Crowdfunding public services: big opportunity, big challenge
Crowdfunding used to be about getting funding for that cool iPad accessory or album from an up and coming artist. However, as the crowdfunding market grows, platforms and entrepreneurs are increasingly exploring how to use the model in other areas, one of which is the crowdfunding of public services.
This type of crowdfunding of community projects that are for the public good is often referred to as civic crowdfunding.Early examples of it in action include the Luchstingel Bridge in Rotterdam and the Glynoch Community Center in Wales where projects with a public service dimension were (partly) funded by the crowd. Building on this, crowdfunding platforms have been emerging that aim to service demand in this area, such as UK based Spacehive or US based Citizinvestor who focus on launching projects for the public good.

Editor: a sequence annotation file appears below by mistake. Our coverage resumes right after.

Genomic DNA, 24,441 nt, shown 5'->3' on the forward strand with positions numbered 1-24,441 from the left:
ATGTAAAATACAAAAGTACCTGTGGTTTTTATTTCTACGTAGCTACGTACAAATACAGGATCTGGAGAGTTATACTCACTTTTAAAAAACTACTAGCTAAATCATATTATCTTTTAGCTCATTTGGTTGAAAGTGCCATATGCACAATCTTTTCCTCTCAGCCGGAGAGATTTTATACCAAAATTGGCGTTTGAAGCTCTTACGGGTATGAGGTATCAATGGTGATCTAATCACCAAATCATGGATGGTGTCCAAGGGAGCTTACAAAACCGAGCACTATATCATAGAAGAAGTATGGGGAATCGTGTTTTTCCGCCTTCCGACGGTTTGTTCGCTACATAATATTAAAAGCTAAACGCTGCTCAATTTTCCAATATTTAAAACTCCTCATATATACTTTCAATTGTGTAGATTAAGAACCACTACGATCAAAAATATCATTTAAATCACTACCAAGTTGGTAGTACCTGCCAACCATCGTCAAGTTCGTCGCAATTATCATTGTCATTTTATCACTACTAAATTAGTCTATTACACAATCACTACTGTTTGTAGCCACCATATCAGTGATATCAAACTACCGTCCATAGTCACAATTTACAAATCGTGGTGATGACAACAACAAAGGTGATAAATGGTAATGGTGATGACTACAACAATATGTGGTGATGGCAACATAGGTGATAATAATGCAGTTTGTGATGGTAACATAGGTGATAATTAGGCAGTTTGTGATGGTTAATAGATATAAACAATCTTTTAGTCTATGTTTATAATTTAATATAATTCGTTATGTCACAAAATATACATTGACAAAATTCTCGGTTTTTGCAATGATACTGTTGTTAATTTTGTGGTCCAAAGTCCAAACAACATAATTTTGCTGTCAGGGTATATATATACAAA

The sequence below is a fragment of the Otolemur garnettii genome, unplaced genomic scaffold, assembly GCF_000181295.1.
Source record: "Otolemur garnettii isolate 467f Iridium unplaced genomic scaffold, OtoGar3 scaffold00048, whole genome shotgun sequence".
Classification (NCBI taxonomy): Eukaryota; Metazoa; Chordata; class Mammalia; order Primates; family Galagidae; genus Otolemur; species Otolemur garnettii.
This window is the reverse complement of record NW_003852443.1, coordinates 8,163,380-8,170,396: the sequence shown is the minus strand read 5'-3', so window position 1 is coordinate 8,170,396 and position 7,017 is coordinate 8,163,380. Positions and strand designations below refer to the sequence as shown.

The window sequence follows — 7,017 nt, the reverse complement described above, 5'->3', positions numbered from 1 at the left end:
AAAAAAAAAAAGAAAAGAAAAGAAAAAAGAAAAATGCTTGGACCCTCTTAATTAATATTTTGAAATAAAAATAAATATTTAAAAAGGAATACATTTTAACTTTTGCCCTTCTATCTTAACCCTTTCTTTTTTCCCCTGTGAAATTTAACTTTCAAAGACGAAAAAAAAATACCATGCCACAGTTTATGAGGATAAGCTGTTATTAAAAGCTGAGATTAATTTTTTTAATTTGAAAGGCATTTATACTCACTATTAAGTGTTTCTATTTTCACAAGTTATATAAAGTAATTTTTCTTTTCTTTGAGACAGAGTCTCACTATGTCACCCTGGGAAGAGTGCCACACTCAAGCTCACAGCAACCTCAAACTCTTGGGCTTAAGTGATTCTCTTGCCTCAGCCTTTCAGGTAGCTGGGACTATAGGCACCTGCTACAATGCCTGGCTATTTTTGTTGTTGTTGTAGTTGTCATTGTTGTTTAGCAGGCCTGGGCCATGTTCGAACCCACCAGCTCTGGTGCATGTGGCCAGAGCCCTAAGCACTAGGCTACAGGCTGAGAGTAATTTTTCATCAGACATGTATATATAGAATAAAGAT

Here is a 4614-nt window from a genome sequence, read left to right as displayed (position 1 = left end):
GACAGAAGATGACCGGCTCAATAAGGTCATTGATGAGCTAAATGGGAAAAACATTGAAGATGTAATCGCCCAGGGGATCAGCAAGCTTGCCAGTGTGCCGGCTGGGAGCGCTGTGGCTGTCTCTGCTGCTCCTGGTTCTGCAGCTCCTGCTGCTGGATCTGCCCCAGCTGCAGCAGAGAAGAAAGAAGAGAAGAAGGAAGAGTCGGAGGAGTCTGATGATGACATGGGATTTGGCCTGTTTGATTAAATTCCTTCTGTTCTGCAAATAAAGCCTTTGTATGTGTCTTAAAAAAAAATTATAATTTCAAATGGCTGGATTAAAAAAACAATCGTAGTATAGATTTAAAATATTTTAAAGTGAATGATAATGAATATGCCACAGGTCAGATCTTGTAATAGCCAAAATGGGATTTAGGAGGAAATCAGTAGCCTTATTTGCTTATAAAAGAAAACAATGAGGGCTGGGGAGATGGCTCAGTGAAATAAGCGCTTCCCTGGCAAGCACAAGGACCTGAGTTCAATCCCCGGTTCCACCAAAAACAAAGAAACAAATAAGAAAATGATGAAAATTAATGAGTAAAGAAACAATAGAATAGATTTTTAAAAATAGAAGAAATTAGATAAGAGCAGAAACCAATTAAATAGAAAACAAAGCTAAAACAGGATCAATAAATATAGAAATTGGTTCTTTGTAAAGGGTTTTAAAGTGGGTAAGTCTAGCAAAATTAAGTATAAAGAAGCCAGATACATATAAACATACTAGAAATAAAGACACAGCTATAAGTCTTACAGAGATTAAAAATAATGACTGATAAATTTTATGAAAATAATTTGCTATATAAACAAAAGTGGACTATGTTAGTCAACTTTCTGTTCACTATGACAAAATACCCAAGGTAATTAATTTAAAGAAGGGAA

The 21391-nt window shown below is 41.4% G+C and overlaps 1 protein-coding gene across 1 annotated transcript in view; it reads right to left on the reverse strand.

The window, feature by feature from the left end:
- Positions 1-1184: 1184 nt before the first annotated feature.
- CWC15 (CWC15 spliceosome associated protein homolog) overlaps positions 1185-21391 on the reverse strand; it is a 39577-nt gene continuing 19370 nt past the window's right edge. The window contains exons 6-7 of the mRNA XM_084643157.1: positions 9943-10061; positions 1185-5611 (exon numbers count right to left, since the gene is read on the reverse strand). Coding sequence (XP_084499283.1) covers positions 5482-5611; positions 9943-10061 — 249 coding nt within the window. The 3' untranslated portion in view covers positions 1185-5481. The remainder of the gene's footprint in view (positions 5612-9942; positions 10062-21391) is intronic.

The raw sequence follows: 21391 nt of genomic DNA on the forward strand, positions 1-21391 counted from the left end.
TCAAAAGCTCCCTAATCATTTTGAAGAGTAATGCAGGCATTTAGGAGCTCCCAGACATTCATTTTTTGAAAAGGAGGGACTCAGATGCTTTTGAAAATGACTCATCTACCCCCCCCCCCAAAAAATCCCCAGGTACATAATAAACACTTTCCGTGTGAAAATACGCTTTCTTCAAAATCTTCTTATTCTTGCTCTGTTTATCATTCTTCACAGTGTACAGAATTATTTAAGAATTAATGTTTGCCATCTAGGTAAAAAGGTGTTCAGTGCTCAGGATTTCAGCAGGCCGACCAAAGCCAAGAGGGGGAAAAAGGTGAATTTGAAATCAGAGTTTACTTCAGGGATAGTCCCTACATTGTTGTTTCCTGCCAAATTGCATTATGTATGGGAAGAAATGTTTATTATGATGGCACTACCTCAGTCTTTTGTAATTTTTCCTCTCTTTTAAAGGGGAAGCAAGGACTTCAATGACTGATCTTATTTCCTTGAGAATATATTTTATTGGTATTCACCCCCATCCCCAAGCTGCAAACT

While it is always interesting to observe the crowdfunding model evolve and develop potential opportunities in new areas, it's important to note that crowdfunding projects for the public good also brings with it a set of potential challenges. Below, we list three of each.
Three opportunities: Using crowdfunding to increase public engagement in projects by demonstrating demand
- Could it help increase the total amount of money committed to projects that have a public benefit? The opportunity crowdfunding creates to mobilise people (and their small donations), has the opportunity to grow the overall amount of funding available to entrepreneurs interested in doing a project that benefits the public.